Monday, February 9, 2015

A More Inclusive Font

Dyslexia is a learning difficulty that affects the ability to read and comprehend languages, despite levels of intelligence.  A person can be born with it or develop it later on in life, but either way it creates problems with language, but verbal and visual.  Many people live with various levels of this condition and all of them must find a way to successfully navigate languages that don't always make sense to them.

A Dutch graphic designer, Christian Boer, has lived with dyslexia his whole life and decided to do something to help himself and others.  The most classic problem with dyslexia comes when reading languages written with Latin characters.  Many of the individual letters look incredibly similar, and this is where the confusion comes from.  For example, the letters p, q, d, and b present the biggest problem.  There are also issues with c and e, among others.  They are often difficult to distinguish between and this creates the problems with reading comprehension.

To counteract this, Boer has created a completely new typeface that he believes will help.  Dyslexie aims to highlight and create differences between letters so that they are easier to tell apart.  Boer said that as he studied for a hard final one night, the letters on the page would not stop spinning around, making it nearly impossible to read anything.  The biggest feature of Dyslexie is a heavier line thickness at the bottom of the letter.  This helps to anchor each character and stop it from spinning around.

The problematic p, q, d, and b are slanted to create greater differences.

Some letters are given slumps or bigger gapes.

Lengths of certain letters are exaggerated as well.

Letters are bolded to signal the start of sentences.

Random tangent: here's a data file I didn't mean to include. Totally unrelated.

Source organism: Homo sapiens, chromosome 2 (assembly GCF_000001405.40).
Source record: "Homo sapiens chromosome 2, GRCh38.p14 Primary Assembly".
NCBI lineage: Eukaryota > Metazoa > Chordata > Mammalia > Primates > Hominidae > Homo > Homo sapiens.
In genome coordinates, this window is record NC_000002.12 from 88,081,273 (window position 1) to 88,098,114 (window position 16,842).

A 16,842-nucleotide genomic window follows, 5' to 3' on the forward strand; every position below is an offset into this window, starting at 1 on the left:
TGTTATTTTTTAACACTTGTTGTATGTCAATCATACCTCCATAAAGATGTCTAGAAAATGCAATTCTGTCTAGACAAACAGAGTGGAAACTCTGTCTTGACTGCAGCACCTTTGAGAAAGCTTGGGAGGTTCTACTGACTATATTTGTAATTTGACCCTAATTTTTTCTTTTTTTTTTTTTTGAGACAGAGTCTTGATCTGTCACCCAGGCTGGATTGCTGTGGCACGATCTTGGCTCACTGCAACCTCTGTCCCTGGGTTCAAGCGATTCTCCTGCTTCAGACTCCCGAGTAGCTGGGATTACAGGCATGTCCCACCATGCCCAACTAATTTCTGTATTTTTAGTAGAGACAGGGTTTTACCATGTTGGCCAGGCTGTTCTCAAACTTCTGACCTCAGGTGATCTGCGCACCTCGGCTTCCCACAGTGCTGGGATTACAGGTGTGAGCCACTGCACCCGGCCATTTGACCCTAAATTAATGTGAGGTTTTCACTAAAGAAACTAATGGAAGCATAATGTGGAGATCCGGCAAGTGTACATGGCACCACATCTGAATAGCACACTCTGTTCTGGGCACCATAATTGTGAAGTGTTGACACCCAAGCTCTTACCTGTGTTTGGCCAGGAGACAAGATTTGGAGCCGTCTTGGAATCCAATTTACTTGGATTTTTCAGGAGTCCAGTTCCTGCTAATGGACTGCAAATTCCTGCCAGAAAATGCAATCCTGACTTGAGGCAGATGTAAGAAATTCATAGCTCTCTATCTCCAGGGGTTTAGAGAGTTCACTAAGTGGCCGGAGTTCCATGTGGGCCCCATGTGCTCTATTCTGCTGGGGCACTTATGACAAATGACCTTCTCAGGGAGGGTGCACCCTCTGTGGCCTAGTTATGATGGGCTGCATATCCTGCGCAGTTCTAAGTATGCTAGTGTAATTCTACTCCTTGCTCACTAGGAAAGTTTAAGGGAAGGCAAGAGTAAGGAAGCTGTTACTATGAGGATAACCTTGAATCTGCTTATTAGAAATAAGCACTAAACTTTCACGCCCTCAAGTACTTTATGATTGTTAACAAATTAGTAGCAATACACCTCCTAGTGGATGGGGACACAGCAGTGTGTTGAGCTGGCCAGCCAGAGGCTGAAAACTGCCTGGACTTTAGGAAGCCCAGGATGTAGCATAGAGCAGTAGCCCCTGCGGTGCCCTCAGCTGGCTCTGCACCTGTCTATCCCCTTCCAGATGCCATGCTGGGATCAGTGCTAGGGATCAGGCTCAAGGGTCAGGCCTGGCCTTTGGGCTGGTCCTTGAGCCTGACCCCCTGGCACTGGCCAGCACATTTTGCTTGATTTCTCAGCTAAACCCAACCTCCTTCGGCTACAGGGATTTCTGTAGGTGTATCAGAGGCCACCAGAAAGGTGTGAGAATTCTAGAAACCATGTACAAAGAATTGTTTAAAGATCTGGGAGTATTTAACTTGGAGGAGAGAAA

There are many other features to the font as well, such as spacing, letter heights, and even text layout.  While thorough research has not yet been completed, the creators have seen promising results from tests done at the University of Twente.

Though this idea may not change the world, it embodies little-c creativity.  Boer was faced with a problem every day and knew he was not the only one going through it.  So he did something about it.  As people continue to work on this font, it will only get better and more effective to help those with dyslexia.  Maybe in the future it will be used as regularly as Times New Roman is nowadays.  For today though, you can download the font for free at their website.


  1. Anne -- The concept of the dyslexie font is super cool! Thanks for sharing. I am in some ways surprised that such a product hadn't already been created. I am also curious to know what kind of research was done to discern how to construct each letter and what sorts of things were helpful for individuals with dyslexia. I also wonder if these individuals write differently than those without dyslexia (i.e. does their handwriting reflect the patterns and tools used in the type-face font). Regardless, this is a super ingenuitive and useful product. Perhaps someday textbooks will be available for purchase in the dyslexie font!

  2. Thanks, Anne! This is a great example of creativity defined as a response to necessity, for Christian Boer's idea stemmed from his own experience with dyslexia. It is respectable that he made the decision to channel his frustrations in a productive manner--working towards a solution in the face of personal challenge instead of ignoring the problem altogether.

    Thinking ahead, Boer should apply this to alphabets of all languages, from Greek to Cyrillic. I am not familiar with foreign languages beyond Spanish and Italian, but I could imagine that all readers around the world could benefit from this.

    My mom is an elementary school teacher who frequently works with dyslexic students to improve their reading skills. I am curious if she has heard of this clever product. I will definitely tell her to download the font for her classroom computers so that her students can have an easier time reading a more inclusive font.


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